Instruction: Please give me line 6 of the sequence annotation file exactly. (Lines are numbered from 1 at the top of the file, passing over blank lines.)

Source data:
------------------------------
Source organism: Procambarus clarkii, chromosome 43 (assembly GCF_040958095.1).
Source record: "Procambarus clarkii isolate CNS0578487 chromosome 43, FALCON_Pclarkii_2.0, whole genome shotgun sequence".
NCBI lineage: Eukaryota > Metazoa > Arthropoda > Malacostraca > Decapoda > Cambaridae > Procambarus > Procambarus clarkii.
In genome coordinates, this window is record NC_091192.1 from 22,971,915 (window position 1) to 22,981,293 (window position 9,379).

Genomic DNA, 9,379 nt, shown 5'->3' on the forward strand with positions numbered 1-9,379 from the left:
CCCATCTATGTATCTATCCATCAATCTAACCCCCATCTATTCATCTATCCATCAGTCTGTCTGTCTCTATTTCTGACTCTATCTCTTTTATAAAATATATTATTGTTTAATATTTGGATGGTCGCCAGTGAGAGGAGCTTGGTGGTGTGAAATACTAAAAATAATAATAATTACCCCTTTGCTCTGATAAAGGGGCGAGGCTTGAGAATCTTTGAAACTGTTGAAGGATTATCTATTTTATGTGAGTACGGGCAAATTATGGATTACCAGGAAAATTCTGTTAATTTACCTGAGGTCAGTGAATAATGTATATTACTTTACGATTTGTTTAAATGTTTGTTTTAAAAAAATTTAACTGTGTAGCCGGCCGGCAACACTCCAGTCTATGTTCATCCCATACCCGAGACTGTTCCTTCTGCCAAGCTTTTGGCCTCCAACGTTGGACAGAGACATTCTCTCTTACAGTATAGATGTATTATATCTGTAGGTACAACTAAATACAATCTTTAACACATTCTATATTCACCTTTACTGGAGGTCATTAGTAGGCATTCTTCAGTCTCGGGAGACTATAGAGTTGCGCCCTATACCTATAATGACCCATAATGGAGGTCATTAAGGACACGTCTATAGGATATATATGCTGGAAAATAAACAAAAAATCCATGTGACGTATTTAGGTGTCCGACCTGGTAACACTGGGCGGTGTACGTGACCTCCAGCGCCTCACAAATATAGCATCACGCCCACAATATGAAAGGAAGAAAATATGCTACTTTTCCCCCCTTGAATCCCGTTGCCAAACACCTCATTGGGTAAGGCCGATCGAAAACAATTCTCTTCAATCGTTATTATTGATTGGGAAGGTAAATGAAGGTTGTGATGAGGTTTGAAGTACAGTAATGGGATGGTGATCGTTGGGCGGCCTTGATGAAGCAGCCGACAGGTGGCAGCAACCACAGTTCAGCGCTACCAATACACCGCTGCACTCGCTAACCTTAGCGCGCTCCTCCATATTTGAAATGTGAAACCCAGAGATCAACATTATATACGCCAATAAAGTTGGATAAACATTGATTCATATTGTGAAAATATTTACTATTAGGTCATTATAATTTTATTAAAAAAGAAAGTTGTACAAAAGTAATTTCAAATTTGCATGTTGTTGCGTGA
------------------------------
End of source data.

CCCATCTATGTATCTATCCATCAATCTAACCCCCATCTATTCATCTATCCATCAGTCTGTCTGTCTCTATTTCTGACTCTATCTCTTTTATAAAATATATTATTGTTTAATATTTGGATGGTCGCCAGTGAGAGGAGCTTGGTGGTGTGAAATACTAAAAATAATAATAATTACCCCTTTGCTCTGATAAAGGGGCGAGGCTTGAGAATCTTTGAAACTGTTGAAGGATTATCTATTTTATGTGAGTACGGGCAAATTATGGATTACCAGGAAAATTCTGTTAATTTACCTGAGGTCAGTGAATAATGTATATTACTTTACGATTTGTTTAAATGTTTGTTTTAAAAAAATTTAACTGTGTAGCCGGCCGGCAACACTCCAGTCTATGTTCATCCCATACCCGAGACTGTTCCTTCTGCCAAGCTTTTGGCCTCCAACGTTGGACAGAGACATTCTCTCTTACAGTATAGATGTATTATATCTGTAGGTACAACTAAATACAATCTTTAACACATTCTATATTCACCTTTACTGGAGGTCATTAGTAGGCATTCTTCAGTCTCGGGAGACTATAGAGTTGCGCCCTATACCTATAATGACCCATAATGGAGGTCATTAAGGACACGTCTATAGGATATATATGCTGGAAAATAAACAAAAAATCCATGTGACGTATTTAGGTGTCCGACCTGGTAACACTGGGCGGTGTACGTGACCTCCAGCGCCTCACAAATATAGCATCACGCCCACAATATGAAAGGAAGAAAATATGCTACTTTTCCCCCCTTGAATCCCGTTGCCAAACACCTCATTGGGTAAGGCCGATCGAAAACAATTCTCTTCAATCGTTATTATTGATTGGGAAGGTAAATGAAGGTTGTGATGAGGTTTGAAGTACAGTAATGGGATGGTGATCGTTGGGCGGCCTTGATGAAGCAGCCGACAGGTGGCAGCAACCACAGTTCAGCGCTACCAATACACCGCTGCACTCGCTAACCTTAGCGCGCTCCTCCATATTTGAAATGTGAAACCCAGAGATCAACATTATATACGCCAATAAAGTTGGATAAACATTGATTCATATTGTGAAAATATTTACTATTAGGTCATTATAATTTTATTAAAAAAGAAAGTTGTACAAAAGTAATTTCAAATTTGCATGTTGTTGCGTGA